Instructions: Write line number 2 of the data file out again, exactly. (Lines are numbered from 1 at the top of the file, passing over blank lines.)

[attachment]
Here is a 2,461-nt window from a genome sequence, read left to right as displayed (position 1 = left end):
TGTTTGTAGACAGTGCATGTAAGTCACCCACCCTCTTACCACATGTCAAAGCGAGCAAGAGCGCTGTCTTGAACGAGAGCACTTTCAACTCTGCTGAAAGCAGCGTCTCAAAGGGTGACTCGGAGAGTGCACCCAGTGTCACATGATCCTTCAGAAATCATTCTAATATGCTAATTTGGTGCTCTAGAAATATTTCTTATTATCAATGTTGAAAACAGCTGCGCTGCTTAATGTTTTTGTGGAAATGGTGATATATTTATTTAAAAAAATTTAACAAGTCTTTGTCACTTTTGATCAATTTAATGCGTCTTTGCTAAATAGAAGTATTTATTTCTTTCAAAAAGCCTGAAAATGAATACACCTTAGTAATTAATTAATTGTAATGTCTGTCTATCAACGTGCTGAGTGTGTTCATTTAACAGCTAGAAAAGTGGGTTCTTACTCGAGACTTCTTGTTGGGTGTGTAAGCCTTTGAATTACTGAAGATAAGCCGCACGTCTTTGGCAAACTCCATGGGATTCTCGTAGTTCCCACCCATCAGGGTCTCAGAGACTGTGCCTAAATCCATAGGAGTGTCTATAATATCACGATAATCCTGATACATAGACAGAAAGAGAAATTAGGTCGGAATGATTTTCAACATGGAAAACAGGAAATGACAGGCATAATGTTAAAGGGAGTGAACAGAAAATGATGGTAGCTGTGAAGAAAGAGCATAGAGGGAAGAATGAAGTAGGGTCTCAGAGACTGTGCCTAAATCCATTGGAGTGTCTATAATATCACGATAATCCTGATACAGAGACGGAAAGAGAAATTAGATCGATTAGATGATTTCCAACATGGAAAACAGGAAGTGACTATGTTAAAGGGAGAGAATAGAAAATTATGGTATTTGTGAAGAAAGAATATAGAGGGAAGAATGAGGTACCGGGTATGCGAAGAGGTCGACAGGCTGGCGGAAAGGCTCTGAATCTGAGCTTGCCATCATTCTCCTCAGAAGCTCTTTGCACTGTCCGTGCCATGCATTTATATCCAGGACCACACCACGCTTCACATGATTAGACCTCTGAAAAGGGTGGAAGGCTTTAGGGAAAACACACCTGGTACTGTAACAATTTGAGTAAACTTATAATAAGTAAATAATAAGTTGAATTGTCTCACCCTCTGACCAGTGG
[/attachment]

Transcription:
TGTTTGTAGACAGTGCATGTAAGTCACCCACCCTCTTACCACATGTCAAAGCGAGCAAGAGCGCTGTCTTGAACGAGAGCACTTTCAACTCTGCTGAAAGCAGCGTCTCAAAGGGTGACTCGGAGAGTGCACCCAGTGTCACATGATCCTTCAGAAATCATTCTAATATGCTAATTTGGTGCTCTAGAAATATTTCTTATTATCAATGTTGAAAACAGCTGCGCTGCTTAATGTTTTTGTGGAAATGGTGATATATTTATTTAAAAAAATTTAACAAGTCTTTGTCACTTTTGATCAATTTAATGCGTCTTTGCTAAATAGAAGTATTTATTTCTTTCAAAAAGCCTGAAAATGAATACACCTTAGTAATTAATTAATTGTAATGTCTGTCTATCAACGTGCTGAGTGTGTTCATTTAACAGCTAGAAAAGTGGGTTCTTACTCGAGACTTCTTGTTGGGTGTGTAAGCCTTTGAATTACTGAAGATAAGCCGCACGTCTTTGGCAAACTCCATGGGATTCTCGTAGTTCCCACCCATCAGGGTCTCAGAGACTGTGCCTAAATCCATAGGAGTGTCTATAATATCACGATAATCCTGATACATAGACAGAAAGAGAAATTAGGTCGGAATGATTTTCAACATGGAAAACAGGAAATGACAGGCATAATGTTAAAGGGAGTGAACAGAAAATGATGGTAGCTGTGAAGAAAGAGCATAGAGGGAAGAATGAAGTAGGGTCTCAGAGACTGTGCCTAAATCCATTGGAGTGTCTATAATATCACGATAATCCTGATACAGAGACGGAAAGAGAAATTAGATCGATTAGATGATTTCCAACATGGAAAACAGGAAGTGACTATGTTAAAGGGAGAGAATAGAAAATTATGGTATTTGTGAAGAAAGAATATAGAGGGAAGAATGAGGTACCGGGTATGCGAAGAGGTCGACAGGCTGGCGGAAAGGCTCTGAATCTGAGCTTGCCATCATTCTCCTCAGAAGCTCTTTGCACTGTCCGTGCCATGCATTTATATCCAGGACCACACCACGCTTCACATGATTAGACCTCTGAAAAGGGTGGAAGGCTTTAGGGAAAACACACCTGGTACTGTAACAATTTGAGTAAACTTATAATAAGTAAATAATAAGTTGAATTGTCTCACCCTCTGACCAGTGG